Agencies such as the Small Business Administration and SCORE, the Service Corp of Retired Executives provide detailed information on developing a solid business plan. Especially valuable are their “nuts-and-bolts” templates and tools.

The SBA has designed a Business Plan Tool, taking you through the writing process at your own pace. For a range of reliable business plan templates, visit SCORE’s template gallery, which covers start-ups, established businesses, financials, marketing and management strategies.

Financial institutions sometimes offer interactive templates as well, which provide detailed instructions as you write every step of your plan.

For one-on-one assistance, the Small Business Development Center, a nonprofit program providing management support to prospective and current small-firm owners, operates branch locations across the United States. The website provides a complete list of offices.

A Word about Mission Statements for Your Business Plan

The U.S. Small Business Administration describes a mission statement as a short declaration explaining the thrust of a business. Besides being integral to your business plan, a mission statement is a vital mechanism for informing consumers, clients, media and the general public of the company’s central philosophy, as well as for providing a succinct picture of your firm’s purpose, market and distinctive edge over competitors.

Since a mission statement is brief by nature, make sure to pack a lot of power into this handful of sentences. Here are some tips:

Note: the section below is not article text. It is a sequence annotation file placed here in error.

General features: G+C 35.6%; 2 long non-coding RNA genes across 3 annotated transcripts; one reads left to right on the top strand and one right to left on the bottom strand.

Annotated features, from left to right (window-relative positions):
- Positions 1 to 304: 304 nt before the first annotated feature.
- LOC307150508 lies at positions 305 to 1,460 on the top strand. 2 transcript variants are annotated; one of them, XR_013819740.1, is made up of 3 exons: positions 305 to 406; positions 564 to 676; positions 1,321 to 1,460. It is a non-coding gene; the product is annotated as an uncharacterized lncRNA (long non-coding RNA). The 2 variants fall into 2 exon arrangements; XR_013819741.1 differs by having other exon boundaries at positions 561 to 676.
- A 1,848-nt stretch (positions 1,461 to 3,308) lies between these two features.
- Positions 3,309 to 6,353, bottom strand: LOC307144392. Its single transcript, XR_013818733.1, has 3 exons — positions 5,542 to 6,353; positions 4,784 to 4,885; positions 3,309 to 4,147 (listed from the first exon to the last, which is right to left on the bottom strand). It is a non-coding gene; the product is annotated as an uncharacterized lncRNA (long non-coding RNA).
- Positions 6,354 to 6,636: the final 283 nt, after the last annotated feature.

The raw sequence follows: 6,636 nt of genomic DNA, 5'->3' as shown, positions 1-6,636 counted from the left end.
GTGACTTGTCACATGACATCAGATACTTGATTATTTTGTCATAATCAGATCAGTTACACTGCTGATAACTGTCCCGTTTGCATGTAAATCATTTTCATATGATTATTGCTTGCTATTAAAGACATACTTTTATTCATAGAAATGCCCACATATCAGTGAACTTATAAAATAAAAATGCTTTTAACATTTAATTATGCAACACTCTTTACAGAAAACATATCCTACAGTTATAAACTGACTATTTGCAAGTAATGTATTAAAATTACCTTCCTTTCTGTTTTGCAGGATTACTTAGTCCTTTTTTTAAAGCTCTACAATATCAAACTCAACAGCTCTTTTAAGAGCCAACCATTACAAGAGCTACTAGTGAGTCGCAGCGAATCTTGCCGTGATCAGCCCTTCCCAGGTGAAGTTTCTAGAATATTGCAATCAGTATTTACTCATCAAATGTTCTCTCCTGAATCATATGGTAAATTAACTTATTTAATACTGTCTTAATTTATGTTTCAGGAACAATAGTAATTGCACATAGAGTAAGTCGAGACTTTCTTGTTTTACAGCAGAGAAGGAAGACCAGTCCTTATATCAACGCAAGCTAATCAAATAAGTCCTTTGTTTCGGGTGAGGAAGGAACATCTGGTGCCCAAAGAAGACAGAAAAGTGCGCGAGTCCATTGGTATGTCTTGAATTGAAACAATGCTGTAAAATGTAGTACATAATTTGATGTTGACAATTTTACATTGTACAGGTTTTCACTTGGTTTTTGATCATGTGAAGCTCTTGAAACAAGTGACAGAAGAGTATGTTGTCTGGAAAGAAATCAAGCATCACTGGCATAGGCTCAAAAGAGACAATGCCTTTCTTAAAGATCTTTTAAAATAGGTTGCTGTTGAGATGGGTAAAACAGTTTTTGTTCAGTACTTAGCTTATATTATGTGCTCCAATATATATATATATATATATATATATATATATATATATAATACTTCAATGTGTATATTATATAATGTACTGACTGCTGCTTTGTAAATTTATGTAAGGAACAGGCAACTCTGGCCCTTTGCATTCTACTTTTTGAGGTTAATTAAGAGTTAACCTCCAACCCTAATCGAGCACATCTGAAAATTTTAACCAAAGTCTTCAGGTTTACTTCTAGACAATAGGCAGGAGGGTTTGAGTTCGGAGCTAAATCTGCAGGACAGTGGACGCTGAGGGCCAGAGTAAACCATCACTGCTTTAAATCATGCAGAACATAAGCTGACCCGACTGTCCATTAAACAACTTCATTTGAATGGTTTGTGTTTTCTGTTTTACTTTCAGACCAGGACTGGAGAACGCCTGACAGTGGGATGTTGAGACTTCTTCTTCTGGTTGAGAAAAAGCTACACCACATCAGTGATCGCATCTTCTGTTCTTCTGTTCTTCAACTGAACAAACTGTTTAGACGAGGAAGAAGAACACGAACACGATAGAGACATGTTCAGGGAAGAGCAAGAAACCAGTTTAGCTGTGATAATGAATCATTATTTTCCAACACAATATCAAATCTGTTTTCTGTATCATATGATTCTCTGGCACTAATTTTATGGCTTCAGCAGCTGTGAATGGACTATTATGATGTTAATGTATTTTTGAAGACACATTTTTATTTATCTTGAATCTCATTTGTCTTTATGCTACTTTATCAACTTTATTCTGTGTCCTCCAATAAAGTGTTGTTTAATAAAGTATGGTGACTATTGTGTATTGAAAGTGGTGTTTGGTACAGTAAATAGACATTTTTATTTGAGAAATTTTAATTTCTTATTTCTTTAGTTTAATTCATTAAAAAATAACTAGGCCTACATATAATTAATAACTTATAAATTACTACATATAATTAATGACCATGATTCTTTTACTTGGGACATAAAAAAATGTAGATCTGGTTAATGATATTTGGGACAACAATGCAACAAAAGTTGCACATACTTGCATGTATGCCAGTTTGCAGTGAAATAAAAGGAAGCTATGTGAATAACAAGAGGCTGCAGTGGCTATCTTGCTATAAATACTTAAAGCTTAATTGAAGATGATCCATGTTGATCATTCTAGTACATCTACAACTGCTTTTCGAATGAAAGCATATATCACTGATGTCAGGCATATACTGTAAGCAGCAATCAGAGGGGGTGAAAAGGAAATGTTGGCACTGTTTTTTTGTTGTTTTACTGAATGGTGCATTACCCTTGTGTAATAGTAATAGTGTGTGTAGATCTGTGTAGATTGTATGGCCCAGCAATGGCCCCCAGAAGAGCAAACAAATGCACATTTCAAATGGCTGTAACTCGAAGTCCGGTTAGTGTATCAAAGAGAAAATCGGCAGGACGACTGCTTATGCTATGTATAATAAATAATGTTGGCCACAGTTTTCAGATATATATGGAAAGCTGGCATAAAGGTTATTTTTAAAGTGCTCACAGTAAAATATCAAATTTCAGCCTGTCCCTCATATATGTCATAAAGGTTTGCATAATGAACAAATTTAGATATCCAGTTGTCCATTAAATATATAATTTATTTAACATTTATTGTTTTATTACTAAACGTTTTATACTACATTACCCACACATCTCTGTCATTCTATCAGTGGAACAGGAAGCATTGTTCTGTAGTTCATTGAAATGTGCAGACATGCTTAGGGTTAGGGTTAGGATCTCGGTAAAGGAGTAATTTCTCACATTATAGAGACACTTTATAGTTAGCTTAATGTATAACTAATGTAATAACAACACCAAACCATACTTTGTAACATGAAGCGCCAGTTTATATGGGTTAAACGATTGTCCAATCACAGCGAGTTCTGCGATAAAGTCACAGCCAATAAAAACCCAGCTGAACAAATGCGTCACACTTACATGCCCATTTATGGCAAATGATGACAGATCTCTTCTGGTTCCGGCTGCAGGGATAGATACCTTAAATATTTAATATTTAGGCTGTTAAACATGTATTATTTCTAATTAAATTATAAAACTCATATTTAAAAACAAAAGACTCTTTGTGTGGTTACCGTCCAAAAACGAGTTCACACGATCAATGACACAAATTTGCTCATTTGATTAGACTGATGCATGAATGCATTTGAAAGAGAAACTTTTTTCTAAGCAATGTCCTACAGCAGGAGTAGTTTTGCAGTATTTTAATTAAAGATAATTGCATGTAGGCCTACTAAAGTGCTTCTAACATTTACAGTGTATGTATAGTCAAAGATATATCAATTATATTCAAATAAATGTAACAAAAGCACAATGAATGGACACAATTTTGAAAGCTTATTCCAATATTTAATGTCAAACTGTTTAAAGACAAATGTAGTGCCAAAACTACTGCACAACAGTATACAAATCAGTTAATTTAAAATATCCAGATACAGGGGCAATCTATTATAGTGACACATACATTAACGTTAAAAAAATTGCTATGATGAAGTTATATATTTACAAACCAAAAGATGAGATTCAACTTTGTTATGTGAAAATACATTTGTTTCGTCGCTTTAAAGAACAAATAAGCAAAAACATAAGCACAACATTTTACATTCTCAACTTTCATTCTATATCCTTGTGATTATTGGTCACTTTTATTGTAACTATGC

• Invite staff, friends, family or colleagues to provide constructive input during the writing process.
  • Go for brevity. When roughing out the mission statement, strive to do this in three or four forceful sentences.
  • Use clear terminology to honestly state goals, objectives and your customer service philosophy.
  • Avoid exaggeration and embellishment.
  • Include underlying corporate values.
  • Strive for stylistic professionalism. If possible, seek help from prose-savvy associates – and proof, proof, proof.
  • Business goals and structures can change, so update your mission statement as the need arises.

Finally, this short paragraph represents your entire business identity and purpose, so it merits a high profile in your market. Display your mission statement on websites, brochures, annual reports and all other corporate literature.


Only deposit products are FDIC insured.

The information provided is not intended to be legal, tax, or financial advice or recommendations for any specific individual, business, or circumstance. TowneBank cannot guarantee that it is accurate, up to date, or appropriate for your situation. Financial calculators are provided for illustrative purposes only. You are encouraged to consult with a qualified attorney or financial advisor to understand how the law applies to your particular circumstances or for financial information specific to your personal or business situation.

small business banking

Small Business Banking

Banking, lending & payment processing services specifically for small businesses.

Looking to Start a Business? Let Our Bankers Help You With Your Business Banking Needs.

We use your zip code to match your request with a local banker in your area.

Small Business Banking FAQs

  • TowneBank provides lending, checking, and savings to small businesses. We also provide card processing services, wire transfers, same-day ACH, payroll, and remote deposit capture. If you're looking for a bank to help you start, grow, or build a business, a local banker can help to guide you through the best banking and lending options tailored to your industry. Learn more about our small business banking services here.